FIG. 3 is a section through the component shown in FIG. 2 taken along line 3-3 of FIG. 2 and viewed in the direction of the arrows associated with said line.
In accordance with the invention I provide the inner surfaces of the side flanges of a U-shaped channel with rows of inwardly projecting flaps of flexible material, whose free inner edges are spaced from each other in a direction transversely of the channel by a distance slightly larger than the length of a putter blade; and a distance in front of one of the open ends of the channel in the longitudinal plane of symmetry of the channel, I place suitable target means for the golf ball, such as a shallow cup having in its sidewall a depression which faces the end of the channel. When practicing putting, the golfer places a golf ball on the floor of the channel about midway between the channel ends on a point of the longitudinal centerline of the floor; and when he swings the putter against the ball to impel it toward the target cup, he must take care to avoid contact of the putter blade with the flaps on either side of the channel. If the putter blade makes contact with any of the flaps, the golfer senses this immediately and knows that his stroke is faulty. v
l'laving reference to FIG. 1, the reference numeral identifies a suitable base of preferably elongated rectangular contour, which may be a strip of green carpeting or felt simulating the putting green of a golf course. Placed upon said base is a channel l2 of U-shaped cross-sectional contour whose side flanges 14a and 14b are disposed to extend longitudinally of the base. The inner surfaces of said flanges are provided with rows of flaps 16a and ll6b, respectively, which are equispaced from each other in a direction longitudinally of the channel, with the flaps on the opposite flanges transversely aligned with each other. These flaps are of a flexible material, such as leather, rubber or plastic and are preferably of semicircular contour; and they are of such size relative to the transverse width of channel 12, that the summit points of the semicircular arcs formed by their edges are spaced from each other by a distance somewhat larger than the length of a putting blade (FIGS. 2 and 3). The channel itself may be made from metal, plastic material, or rubber; and if both the channel and the flaps are made of plastic material or rubber, the whole device may be molded as onepiece in a single operation.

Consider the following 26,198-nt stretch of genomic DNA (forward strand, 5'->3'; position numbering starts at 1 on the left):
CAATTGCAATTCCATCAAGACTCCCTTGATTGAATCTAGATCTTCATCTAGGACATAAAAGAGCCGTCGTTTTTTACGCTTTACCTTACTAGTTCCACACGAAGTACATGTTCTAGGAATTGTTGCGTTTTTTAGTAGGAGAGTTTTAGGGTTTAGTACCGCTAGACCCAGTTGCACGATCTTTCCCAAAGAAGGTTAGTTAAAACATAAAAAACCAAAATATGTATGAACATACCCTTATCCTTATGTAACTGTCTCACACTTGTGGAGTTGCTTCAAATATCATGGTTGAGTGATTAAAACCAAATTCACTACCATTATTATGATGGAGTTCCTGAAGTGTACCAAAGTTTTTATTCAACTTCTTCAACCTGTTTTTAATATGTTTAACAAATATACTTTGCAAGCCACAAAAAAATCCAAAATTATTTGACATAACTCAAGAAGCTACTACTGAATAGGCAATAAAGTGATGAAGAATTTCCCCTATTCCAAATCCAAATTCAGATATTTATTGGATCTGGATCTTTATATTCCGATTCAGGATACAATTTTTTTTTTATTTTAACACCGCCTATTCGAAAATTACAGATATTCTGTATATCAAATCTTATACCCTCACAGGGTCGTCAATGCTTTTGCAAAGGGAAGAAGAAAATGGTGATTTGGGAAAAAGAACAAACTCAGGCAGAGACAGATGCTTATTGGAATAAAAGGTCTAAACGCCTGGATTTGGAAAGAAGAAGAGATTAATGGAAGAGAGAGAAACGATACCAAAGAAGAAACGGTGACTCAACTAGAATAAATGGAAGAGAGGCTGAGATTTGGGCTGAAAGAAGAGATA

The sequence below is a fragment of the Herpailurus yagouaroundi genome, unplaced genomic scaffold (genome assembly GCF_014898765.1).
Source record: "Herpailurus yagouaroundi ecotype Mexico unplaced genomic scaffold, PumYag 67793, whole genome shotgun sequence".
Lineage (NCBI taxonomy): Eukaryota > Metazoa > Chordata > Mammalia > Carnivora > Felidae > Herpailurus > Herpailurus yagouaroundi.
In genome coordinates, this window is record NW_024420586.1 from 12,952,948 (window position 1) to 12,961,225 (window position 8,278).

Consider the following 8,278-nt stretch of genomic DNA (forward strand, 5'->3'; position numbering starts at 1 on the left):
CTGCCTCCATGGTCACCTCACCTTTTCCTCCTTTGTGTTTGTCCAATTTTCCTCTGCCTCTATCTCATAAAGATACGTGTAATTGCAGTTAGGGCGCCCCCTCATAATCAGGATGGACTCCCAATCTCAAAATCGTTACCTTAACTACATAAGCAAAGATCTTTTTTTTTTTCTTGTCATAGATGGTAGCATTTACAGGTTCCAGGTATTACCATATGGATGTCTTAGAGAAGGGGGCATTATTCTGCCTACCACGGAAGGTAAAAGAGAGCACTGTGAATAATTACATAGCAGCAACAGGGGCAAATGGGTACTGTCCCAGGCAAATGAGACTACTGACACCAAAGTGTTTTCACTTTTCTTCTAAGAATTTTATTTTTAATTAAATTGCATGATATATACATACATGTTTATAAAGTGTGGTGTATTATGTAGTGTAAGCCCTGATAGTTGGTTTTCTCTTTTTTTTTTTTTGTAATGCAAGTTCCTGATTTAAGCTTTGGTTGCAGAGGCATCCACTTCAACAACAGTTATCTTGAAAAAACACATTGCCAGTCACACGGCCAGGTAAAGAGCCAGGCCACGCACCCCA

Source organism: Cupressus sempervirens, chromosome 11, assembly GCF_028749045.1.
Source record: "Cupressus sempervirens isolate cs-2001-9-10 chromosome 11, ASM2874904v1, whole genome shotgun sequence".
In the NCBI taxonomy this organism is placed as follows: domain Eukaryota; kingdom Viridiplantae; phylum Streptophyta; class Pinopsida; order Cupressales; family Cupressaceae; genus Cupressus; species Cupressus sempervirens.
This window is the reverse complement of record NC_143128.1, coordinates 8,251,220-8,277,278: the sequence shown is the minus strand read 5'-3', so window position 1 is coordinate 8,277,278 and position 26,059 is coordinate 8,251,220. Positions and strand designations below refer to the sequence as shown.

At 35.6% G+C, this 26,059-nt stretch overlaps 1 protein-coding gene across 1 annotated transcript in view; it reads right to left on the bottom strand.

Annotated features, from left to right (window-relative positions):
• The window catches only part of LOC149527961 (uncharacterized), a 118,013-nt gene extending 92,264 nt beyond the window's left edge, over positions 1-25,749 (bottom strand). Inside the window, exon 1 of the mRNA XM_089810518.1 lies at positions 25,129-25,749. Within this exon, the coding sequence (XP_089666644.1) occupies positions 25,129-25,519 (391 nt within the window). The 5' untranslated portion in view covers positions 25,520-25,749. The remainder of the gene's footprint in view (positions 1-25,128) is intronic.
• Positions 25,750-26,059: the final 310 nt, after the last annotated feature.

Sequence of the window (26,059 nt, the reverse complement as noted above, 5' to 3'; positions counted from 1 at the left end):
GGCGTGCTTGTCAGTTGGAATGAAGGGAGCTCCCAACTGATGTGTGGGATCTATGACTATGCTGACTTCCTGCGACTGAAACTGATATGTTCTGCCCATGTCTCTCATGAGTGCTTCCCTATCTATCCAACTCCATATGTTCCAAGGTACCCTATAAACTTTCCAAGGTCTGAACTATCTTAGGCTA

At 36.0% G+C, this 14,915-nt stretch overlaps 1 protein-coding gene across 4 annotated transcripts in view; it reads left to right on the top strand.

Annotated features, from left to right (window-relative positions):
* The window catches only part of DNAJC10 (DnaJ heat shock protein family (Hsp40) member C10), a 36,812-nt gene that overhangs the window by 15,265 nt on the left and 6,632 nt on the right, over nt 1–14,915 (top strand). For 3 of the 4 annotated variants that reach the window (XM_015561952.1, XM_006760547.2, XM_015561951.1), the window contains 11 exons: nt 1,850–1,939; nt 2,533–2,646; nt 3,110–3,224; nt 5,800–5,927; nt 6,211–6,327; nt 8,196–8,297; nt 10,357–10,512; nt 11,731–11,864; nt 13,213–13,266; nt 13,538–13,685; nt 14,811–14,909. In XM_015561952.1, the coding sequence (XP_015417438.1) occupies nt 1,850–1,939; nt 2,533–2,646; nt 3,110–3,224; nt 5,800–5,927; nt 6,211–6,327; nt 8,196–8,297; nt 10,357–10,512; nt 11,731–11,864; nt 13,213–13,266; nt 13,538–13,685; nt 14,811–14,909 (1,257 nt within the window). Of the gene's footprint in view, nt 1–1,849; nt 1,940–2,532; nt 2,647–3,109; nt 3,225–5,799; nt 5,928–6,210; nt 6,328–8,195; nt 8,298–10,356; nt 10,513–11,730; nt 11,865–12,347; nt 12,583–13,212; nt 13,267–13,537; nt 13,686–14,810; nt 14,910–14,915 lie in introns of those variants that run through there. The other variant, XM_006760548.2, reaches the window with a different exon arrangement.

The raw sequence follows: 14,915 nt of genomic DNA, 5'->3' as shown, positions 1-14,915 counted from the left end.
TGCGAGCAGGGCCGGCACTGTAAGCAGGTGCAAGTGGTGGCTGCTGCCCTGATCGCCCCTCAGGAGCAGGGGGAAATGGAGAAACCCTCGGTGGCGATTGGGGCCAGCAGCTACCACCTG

Located upon the base in front of one of the open ends of the channel 10 and in the vertical plane of symmetry thereof is suitable target means for the golf ball, such as a shallow cup l8 of plastic material, wood or metal, which has a depression 20 in its sidewall and is so oriented that said depression faces the space between the side flanges of the channel 12. The cup 18 may be provided with a ramp 22 that leads to the depression 20 in its sidewall. Both the channel 12 and the cup 18 may be suitably secured to the base 10, but it is preferable that at least one rests loosely on the base and is held in position by its weight so that the distance between the open end of the channel l2 and the cup 18 may be varied at will, enabling the golfer to practice putting over different distances.